This locomotive was built in 1922 by Manning and Wardle & Co for Littleton Collieries Ltd. It was one of two locomotives supplied and they were large industrial locomotives and amongst the first to have 18in diameter cylinders. Only three locomotives were built to this design. The locomotives were required to work the colliery yard and four mile steeply graded connecting line from the colliery to the exchange sidings at Penkridge (between Wolverhampton and Stafford).
Littleton Colliery was named after Baron Hatherton who had assumed the surname Littleton in 1812. The first workings at the mine were undertaken by the Cannock and Huntingdon Colliery Company in 1877. Upon sinking the first shaft they encountered water at a depth of 438 ft and the shaft became flooded. Lord Hatherton who owned the land on which the colliery was constructed sunk a second shaft in 1899 which was completed to a depth of 1,644 ft. A further shaft was sunk which reached a depth of 19662 ft in 1902.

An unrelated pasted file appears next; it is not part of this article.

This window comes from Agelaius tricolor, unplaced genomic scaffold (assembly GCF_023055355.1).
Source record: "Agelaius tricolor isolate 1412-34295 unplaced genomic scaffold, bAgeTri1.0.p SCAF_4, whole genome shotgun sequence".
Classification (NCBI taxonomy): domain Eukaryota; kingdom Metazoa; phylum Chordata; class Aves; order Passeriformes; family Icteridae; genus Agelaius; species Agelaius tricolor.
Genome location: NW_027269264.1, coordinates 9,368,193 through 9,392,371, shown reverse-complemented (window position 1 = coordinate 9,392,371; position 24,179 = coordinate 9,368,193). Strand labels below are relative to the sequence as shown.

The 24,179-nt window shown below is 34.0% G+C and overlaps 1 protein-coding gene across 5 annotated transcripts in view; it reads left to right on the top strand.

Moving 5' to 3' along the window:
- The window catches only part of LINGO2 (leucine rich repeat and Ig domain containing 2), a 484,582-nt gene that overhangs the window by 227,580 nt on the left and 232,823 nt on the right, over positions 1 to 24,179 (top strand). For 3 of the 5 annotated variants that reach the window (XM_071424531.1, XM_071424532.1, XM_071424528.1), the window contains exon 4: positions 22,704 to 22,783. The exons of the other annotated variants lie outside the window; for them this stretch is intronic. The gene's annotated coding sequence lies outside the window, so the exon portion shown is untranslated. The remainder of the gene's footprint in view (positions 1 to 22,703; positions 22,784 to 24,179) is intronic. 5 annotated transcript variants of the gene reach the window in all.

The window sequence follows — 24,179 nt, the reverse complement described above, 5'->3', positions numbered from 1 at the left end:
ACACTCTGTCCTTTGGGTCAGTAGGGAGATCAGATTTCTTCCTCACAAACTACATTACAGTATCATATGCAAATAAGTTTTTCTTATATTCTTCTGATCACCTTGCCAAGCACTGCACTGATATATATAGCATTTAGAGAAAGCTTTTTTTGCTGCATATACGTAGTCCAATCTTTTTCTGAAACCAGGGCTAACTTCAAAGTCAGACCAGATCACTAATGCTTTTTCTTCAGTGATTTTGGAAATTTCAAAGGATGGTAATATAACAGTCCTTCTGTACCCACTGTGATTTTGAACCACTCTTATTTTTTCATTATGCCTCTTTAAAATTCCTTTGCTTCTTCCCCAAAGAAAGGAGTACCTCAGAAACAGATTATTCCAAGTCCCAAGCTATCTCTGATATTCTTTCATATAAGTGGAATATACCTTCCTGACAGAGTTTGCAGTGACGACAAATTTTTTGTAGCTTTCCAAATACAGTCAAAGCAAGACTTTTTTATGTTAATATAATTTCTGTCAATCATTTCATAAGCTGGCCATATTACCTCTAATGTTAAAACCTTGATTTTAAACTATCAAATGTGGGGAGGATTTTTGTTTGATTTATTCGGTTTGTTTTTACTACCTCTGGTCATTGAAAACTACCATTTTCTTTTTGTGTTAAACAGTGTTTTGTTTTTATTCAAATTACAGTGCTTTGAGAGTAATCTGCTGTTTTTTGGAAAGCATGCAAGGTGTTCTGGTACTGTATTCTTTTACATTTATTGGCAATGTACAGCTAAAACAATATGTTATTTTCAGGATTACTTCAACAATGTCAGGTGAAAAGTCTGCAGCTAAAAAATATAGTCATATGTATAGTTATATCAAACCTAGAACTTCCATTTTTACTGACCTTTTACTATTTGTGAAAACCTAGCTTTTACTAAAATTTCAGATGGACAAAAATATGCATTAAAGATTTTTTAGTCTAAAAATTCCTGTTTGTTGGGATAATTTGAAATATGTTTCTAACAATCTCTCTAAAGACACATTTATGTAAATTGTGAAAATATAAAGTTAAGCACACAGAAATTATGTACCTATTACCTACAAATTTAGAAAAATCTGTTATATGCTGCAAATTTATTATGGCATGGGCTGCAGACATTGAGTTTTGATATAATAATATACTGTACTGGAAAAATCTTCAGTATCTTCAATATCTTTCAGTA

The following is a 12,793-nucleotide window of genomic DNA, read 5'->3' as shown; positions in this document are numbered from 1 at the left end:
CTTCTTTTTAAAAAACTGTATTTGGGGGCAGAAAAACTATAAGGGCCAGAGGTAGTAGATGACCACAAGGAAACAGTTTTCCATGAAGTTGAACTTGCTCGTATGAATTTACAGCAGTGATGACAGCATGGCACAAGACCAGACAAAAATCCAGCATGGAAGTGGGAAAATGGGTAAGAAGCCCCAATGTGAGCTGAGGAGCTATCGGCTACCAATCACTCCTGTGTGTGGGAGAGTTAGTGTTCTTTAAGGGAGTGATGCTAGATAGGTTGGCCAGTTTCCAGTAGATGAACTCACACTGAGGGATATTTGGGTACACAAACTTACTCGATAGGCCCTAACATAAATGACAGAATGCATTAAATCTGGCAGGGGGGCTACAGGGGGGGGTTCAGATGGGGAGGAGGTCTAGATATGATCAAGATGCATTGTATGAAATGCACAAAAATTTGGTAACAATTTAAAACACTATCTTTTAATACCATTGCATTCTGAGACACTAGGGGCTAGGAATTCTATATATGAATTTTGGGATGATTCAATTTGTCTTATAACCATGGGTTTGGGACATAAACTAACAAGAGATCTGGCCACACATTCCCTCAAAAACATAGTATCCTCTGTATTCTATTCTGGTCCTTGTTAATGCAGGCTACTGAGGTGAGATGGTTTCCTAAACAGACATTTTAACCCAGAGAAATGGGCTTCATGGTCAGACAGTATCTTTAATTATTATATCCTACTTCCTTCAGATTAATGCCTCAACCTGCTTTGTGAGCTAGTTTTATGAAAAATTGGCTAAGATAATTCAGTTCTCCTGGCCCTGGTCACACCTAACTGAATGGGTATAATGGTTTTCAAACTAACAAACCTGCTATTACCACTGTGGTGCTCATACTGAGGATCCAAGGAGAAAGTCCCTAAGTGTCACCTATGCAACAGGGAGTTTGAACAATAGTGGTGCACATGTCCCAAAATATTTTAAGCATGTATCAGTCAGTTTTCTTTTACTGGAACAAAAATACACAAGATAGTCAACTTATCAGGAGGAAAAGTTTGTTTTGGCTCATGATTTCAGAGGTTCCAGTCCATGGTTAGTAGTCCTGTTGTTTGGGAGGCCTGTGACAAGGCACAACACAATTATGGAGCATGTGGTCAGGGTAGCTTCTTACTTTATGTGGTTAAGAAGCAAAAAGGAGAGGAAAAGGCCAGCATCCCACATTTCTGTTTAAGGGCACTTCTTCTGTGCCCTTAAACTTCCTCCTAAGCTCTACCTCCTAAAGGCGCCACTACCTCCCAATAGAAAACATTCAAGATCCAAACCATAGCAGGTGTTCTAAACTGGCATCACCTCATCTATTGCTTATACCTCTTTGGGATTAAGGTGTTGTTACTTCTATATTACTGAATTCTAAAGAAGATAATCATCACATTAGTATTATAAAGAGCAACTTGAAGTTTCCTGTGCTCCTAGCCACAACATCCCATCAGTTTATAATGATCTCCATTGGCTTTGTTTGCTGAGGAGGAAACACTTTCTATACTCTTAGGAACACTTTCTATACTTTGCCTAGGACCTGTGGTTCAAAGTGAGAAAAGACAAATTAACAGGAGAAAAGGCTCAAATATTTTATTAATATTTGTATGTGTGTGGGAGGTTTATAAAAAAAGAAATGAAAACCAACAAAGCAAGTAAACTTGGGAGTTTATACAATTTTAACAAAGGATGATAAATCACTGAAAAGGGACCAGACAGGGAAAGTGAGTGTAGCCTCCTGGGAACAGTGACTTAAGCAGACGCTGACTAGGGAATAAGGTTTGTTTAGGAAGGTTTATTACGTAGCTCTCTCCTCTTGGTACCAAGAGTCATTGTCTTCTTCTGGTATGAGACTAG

The pit became one of the largest in the Midlands and the last colliery remaining on Cannock Chase. It was extensively modernised by the National Coal Board and in 1982 employed 1,900 miners, mining nearly a million tonnes of coal.
At the end of 1992, Littleton Colliery was designated as a “core” pit by the Conservative government of the time, sparing the site from the fate of hundreds of other doomed mines across the country.
A year later, in December 1993, Littleton was closed, and 800 workers lost their jobs.
The locomotive was taken out of service after 50 years service at Littleton in 1972.
The preservation life of the locomotive started at the Foxfield Railway in October 1972 but only spent a year there before moving to the Great Central Railway. It spent several years operating on the Great Central Railway before moving to the Avon Valley Railway in 1980.
After having run on the Avon Valley Railway the locomotive is currently stored there out of use.
In January 2019 it was reported that the Avon Valley Railway Heritage Trust had taken over the ownership of the locomotive. The move from private ownership was thought to enhance the chances of the locomotive being returned to steam.
By January an appeal to raise funds to cover the cost of the overhaul of the locomotive had raised over £10,000. The plan is to send the engine to the Flour Mill for an assessment of the work required to return the locomotive to steam again.
In the summer of 2020 it was reported that the locomotive was still awaiting an overhaul.